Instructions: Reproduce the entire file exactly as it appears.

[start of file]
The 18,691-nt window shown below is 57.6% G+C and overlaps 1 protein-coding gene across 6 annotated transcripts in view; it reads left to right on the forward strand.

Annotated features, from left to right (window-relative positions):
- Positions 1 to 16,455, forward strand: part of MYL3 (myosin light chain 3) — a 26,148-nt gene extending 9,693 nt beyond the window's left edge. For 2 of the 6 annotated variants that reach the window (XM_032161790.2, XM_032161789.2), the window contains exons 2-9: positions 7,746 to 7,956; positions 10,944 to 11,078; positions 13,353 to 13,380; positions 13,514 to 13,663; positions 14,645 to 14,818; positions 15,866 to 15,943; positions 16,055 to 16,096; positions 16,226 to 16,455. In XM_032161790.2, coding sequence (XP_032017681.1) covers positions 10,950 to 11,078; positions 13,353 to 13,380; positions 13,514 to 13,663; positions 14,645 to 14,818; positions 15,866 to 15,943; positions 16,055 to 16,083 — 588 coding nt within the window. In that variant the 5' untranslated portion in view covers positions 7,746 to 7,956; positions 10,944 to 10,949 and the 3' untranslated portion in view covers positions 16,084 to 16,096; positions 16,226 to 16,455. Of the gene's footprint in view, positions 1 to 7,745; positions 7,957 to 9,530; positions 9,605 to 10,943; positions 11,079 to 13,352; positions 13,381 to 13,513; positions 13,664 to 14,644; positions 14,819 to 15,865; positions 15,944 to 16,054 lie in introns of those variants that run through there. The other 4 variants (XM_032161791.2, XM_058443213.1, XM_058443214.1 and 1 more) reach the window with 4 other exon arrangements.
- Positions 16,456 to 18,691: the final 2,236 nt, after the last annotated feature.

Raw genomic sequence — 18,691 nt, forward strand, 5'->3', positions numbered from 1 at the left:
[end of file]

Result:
The 18,691-nt window shown below is 57.6% G+C and overlaps 1 protein-coding gene across 6 annotated transcripts in view; it reads left to right on the forward strand.

Annotated features, from left to right (window-relative positions):
- Positions 1 to 16,455, forward strand: part of MYL3 (myosin light chain 3) — a 26,148-nt gene extending 9,693 nt beyond the window's left edge. For 2 of the 6 annotated variants that reach the window (XM_032161790.2, XM_032161789.2), the window contains exons 2-9: positions 7,746 to 7,956; positions 10,944 to 11,078; positions 13,353 to 13,380; positions 13,514 to 13,663; positions 14,645 to 14,818; positions 15,866 to 15,943; positions 16,055 to 16,096; positions 16,226 to 16,455. In XM_032161790.2, coding sequence (XP_032017681.1) covers positions 10,950 to 11,078; positions 13,353 to 13,380; positions 13,514 to 13,663; positions 14,645 to 14,818; positions 15,866 to 15,943; positions 16,055 to 16,083 — 588 coding nt within the window. In that variant the 5' untranslated portion in view covers positions 7,746 to 7,956; positions 10,944 to 10,949 and the 3' untranslated portion in view covers positions 16,084 to 16,096; positions 16,226 to 16,455. Of the gene's footprint in view, positions 1 to 7,745; positions 7,957 to 9,530; positions 9,605 to 10,943; positions 11,079 to 13,352; positions 13,381 to 13,513; positions 13,664 to 14,644; positions 14,819 to 15,865; positions 15,944 to 16,054 lie in introns of those variants that run through there. The other 4 variants (XM_032161791.2, XM_058443213.1, XM_058443214.1 and 1 more) reach the window with 4 other exon arrangements.
- Positions 16,456 to 18,691: the final 2,236 nt, after the last annotated feature.

Raw genomic sequence — 18,691 nt, forward strand, 5'->3', positions numbered from 1 at the left: